Three Up, Three Down: No-names, big names survive
SAN DIEGO -- Tony Romo just might have a smile on his face right now.
The Dallas Cowboys quarterback has tried to qualify for the U.S. Open on three occasions but never reached the field. On Friday, he did participate in the Golf Digest U.S. Open Challenge, competing here at Torrey Pines' South Course from the back tees and posting a respectable 84.
For more players who were down -- and yes, some who were up, too -- let's look at Three Up, Three Down.
OK, so not every off-the-radar player from off the beaten path is on top of the leaderboard; it just seems like it. Unless you're more than a casual golf fan, chances are you'd never heard of Kevin Streelman before Thursday's opening round. His previous biggest claim to fame as a professional came right here at Torrey Pines, as he opened with rounds of 67 and 69 at the Buick Invitational in January, earning a third-round tee time with eventual champ Tiger Woods before finishing in a share of 29th place. In Round 1 of the Open, he carded six birdies for a 3-under 68 to grab a share of the lead with ...
Justin Hicks. Now, even if some have heard of Streelman before, I can't imagine many people recognizing Hicks, a career mini-tour player who is ranked No. 722 in the world. After starting on the back nine and failing to card a par (six birdies, three bogeys), he played the final nine in even par to remain atop the leaderboard. Perhaps the only person not surprised to see him there was Hicks himself. "I thought it was a pretty good round," he said. "Certainly, I'm not shocked, but a little bit surprised at the thought of it, at the top of the leaderboard."
You say favorites Tiger Woods and Phil Mickelson played the South Course in a pedestrian 1-over-par combined. I say they played as badly as possible and still find themselves well in the thick of things with 54 holes to play. Mickelson, who shot 71, recovered from an early string of three consecutive bogeys, playing his final six holes in 3-under. Meanwhile, Woods carded a pair of double-bogeys in the same round for the first time since this event in 2006, but he still was pleased with his position.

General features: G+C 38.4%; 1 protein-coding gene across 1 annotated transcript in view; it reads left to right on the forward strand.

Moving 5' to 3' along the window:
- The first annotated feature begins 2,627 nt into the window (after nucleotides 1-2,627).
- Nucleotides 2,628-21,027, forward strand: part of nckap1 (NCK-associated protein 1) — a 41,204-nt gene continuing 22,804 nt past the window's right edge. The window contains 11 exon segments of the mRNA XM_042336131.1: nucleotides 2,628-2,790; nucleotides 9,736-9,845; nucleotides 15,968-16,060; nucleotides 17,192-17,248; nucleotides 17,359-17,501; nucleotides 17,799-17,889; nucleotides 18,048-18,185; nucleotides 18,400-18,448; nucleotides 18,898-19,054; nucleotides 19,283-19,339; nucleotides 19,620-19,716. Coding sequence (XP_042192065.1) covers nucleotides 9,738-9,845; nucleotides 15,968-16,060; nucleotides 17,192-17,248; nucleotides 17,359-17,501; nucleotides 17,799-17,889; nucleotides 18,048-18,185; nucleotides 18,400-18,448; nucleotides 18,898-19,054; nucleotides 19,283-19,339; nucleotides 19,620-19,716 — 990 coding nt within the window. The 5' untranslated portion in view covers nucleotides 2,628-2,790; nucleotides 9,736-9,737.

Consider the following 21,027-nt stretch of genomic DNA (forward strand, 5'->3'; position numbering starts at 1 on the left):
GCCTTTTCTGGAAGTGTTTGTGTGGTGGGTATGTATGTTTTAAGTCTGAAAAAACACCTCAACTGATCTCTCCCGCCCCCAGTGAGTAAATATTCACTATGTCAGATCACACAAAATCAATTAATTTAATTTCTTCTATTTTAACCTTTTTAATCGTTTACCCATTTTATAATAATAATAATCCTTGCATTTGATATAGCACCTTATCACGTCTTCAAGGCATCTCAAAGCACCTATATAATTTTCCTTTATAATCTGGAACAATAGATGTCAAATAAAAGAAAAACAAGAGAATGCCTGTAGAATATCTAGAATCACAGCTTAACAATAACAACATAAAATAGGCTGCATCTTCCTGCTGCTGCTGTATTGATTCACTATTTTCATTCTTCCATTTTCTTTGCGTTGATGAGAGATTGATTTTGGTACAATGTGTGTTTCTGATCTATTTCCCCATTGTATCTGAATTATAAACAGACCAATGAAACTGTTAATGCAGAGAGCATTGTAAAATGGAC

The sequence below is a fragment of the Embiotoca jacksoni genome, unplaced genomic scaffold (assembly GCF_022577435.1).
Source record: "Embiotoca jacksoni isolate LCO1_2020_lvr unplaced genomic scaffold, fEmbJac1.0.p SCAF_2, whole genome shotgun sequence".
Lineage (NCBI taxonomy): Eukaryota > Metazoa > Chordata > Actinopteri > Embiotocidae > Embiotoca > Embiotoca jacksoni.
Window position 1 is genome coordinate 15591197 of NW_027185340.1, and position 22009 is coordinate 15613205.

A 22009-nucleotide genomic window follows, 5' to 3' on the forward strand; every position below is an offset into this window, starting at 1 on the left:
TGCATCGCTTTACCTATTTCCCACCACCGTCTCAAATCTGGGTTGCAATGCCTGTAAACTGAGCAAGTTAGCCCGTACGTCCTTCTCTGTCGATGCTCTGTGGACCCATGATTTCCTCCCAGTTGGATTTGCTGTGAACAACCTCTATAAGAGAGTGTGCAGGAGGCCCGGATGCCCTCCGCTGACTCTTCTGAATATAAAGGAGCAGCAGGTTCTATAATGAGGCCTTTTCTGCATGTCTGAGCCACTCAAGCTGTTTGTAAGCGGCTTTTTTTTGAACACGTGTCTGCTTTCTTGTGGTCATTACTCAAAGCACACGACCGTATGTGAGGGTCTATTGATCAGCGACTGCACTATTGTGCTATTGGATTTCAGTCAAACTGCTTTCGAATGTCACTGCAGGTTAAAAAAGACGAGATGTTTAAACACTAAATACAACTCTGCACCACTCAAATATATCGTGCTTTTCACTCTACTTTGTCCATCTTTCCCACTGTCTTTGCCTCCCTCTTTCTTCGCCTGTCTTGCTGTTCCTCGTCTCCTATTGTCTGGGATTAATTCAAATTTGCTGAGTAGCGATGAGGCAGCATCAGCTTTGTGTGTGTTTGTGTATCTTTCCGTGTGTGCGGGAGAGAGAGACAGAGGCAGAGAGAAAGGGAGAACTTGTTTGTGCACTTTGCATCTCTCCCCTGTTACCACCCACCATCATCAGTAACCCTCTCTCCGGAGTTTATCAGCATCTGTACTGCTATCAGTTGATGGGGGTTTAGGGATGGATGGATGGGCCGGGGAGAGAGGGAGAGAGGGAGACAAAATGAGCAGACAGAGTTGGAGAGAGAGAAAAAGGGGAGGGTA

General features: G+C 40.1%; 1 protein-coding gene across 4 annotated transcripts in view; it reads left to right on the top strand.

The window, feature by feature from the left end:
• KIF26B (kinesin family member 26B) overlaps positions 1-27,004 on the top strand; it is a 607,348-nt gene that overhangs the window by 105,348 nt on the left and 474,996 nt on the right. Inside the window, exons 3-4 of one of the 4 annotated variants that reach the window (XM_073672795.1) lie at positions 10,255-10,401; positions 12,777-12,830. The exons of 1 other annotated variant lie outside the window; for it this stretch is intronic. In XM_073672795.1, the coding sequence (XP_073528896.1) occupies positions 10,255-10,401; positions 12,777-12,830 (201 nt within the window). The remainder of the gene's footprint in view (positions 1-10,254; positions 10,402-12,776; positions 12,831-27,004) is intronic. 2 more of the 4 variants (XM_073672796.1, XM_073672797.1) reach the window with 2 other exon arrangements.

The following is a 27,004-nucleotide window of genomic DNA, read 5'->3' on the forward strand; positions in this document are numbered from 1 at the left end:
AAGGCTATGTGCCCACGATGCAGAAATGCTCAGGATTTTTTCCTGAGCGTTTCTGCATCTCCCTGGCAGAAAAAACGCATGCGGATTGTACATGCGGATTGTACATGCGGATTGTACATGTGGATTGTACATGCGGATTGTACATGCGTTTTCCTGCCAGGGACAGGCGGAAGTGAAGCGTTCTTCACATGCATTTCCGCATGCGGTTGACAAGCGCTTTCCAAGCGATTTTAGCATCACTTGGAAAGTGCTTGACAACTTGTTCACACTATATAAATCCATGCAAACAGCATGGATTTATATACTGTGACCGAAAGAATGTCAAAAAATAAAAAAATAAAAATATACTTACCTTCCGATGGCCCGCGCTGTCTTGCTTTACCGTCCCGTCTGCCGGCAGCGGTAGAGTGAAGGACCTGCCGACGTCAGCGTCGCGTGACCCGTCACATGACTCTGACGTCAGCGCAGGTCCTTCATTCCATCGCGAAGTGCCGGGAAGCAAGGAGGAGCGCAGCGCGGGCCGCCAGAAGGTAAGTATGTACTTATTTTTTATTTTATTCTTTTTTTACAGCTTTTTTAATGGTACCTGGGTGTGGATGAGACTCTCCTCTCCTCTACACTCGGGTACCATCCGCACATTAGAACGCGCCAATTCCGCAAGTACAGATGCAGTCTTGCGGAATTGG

"As of right now what, I'm four back?" Woods said. "To make two double-bogeys and a three-putt and only be four back, that's a great position to be in because I know I can clean that up tomorrow."
||Of the 11 players who broke par in the opening round -- four more than did so through all four rounds last year at Oakmont -- three were Aussies: Stuart Appleby, Robert Allenby and Ogilvy. The latter is the 2006 champion, though more blame is given to Mickelson, Colin Montgomerie and Jim Furyk than credit is doled out to Ogilvy. This course is suited for his skill set, and after a 2-under 69, he's right where he needs to be.|
The defending champ looked more like a defending chump Thursday. The burly Argentine gave up cigarettes late last year, and apparently his game isn't smokin' anymore, either. He shot an 8-over 79 in the opening round, but here's the rub: It actually could have been worse. Cabrera closed with back-to-back birdies on 17 and 18 to keep from posting a score in the 80s.|
Recent Major Champs
Masters champ Trevor Immelman looked as though he finally was getting his act back together last week in Memphis. After two months of middling play, he reached a playoff at TPC Southwind, but he didn't feed off that momentum Thursday, recording only two birdies in a round of 75.|
Meanwhile, reigning British Open champ Padraig Harrington fared three shots worse, but at least he had plenty of pretty colors on the scorecard. The affable Irishman carded four birdies, five bogeys and three double-bogeys against only six total pars.
||Another player who should have been feelin' some good vibrations coming to California was Garcia, the recent Players champ who missed out on that playoff in Memphis on Sunday by one stroke. Sergio got off to a rough start in Round 1, making three bogeys and two doubles in his first seven holes. It wasn't all bad news, though. He did manage to right the ship afterward, playing his final 11 holes in 1-under-par.|
Jason Sobel covers golf for ESPN.com. He can be reached at Jason.Sobel@espn3.com.
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